NEWS

MPP Kathryn McGarry brings coffee, tea to striking nurses

02/04/2015 06:57 EST | Updated 04/06/2015 05:59 EDT
Cambridge Liberal MPP Kathryn McGarry brought Tim Hortons coffee and tea on Wednesday to members of the Ontario Nurses’ Association (ONA), who have been picketing outside regional offices of the Waterloo Wellington Community Care Access Centre (CCAC) in Waterloo since Friday.

Around 3,000 members of the Ontario Nurses’ Association across the province walked off the job last week after rejecting contract offers from CCACs across the province. The ONA tried to negotiate separate contracts with 10 different CCACs, but nine regions are now on strike: North East, North West, Central East, Central, North Simcoe Muskoka, Waterloo Wellington, South East, South West and Erie St. Clair.

McGarry was a care co-ordinator with the Waterloo Wellington CCAC until she was elected to office last June.

"But for being elected, I would’ve been on the picket line with them most likely. These are colleagues and these are friends," she said in a telephone interview with CBC News.

The Liberal government has made it clear that they will not be intervening in labour negotiations, despite the fact that the Waterloo Wellington CCAC has been without a contract since March 31.

Government not involved

"The government has no role at this point with their negotiations and we’re hoping they come to a speedy resolution. But again these are work colleagues and friends of mine and I felt that I wanted to be out there, just to show that I was out there and care about what they do," said McGarry.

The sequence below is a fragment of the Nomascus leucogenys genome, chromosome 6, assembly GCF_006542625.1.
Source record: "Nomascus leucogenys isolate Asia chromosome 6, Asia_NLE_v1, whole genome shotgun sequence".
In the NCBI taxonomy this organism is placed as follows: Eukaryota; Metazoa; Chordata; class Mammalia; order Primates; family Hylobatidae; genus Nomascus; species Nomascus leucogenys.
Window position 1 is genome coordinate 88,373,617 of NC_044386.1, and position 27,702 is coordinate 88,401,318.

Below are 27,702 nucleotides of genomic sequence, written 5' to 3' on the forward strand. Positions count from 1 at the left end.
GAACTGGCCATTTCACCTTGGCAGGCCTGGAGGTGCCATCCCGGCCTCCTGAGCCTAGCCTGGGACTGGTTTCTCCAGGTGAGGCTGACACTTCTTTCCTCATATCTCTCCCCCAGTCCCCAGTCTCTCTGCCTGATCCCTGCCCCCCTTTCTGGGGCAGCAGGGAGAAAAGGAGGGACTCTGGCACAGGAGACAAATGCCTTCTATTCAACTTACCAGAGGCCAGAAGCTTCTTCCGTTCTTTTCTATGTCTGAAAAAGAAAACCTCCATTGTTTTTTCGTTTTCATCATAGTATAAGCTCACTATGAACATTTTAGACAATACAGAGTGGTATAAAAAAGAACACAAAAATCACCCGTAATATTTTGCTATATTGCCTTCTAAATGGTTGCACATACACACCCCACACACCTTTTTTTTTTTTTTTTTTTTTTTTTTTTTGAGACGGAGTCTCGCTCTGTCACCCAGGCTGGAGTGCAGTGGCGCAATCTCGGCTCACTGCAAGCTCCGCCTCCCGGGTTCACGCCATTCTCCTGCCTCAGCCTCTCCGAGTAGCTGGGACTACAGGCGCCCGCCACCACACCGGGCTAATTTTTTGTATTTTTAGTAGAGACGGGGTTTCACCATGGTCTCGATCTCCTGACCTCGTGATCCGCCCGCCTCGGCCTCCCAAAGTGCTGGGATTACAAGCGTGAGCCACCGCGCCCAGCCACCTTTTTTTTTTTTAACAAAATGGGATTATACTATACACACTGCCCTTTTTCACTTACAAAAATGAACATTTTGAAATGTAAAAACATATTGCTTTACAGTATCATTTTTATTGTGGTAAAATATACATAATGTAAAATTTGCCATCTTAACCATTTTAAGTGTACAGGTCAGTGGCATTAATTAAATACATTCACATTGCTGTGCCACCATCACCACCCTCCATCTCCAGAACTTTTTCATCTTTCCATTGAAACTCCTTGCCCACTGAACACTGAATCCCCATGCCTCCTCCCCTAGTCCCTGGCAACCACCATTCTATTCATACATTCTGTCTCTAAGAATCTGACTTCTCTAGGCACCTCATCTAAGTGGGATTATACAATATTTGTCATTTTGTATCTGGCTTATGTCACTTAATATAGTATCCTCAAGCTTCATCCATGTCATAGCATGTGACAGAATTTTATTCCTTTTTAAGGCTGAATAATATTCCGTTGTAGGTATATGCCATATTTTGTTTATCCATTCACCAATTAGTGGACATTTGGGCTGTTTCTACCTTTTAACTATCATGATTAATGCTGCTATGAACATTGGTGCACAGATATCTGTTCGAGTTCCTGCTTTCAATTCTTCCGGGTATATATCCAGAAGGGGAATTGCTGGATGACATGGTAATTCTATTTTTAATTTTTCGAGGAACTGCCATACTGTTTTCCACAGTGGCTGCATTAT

CCACs receive government funding through Local Health Integration Networks and operate at arm's length from the province. 

Community Care Access Centres are a point of access for individuals seeking home care or long-term care. Care co-ordinators are employed by the CCACs to connect clients with the services they need, everything from weekly visits with a registered nurse to  a room in a long-term-care home. 

"They’re not out there picketing against the government. They’re out there picketing their employer, which is the Community Care Access Centre, so it’s not one and the same thing," said McGarry.

The drinks were paid out of McGarry’s pocket. She also visited picketers from the North East CCAC in Sudbury on Monday while she was there on a separate matter.

Despite her visits to the picket line, McGarry said the Liberals are making the right decision by not getting involved.

"Not only am I an MPP, I’m still a registered nurse and I’m a community member so I do tend to go out, as I always have done, to all kinds of community events. Sometimes people think I’m there with my MPP hat on, other times I maybe there as my community or my mom hat on. But I do know my colleagues from CCAC were very happy to see me there today. I think they’re looking for support," said McGarry.

Heather Roberts, president of the bargaining unit for the ONA Region 4, said members were "happy" to see McGarry Wednesday morning, though the union feels it’s high time the province stepped in.

"The Liberal party has been very clear that the party line is that they’re not going to step in to resolve our labour disruption. We believe that they can and should be doing that. But Kathryn stuck with her party line," said Roberts.

Both the local ONA and Waterloo Wellington CCAC said no movement has been made to return to the bargaining table.

Dale Clement, chief executive officer of the Waterloo Wellington CCAC, had no comment in regards to McGarry’s visit to workers.

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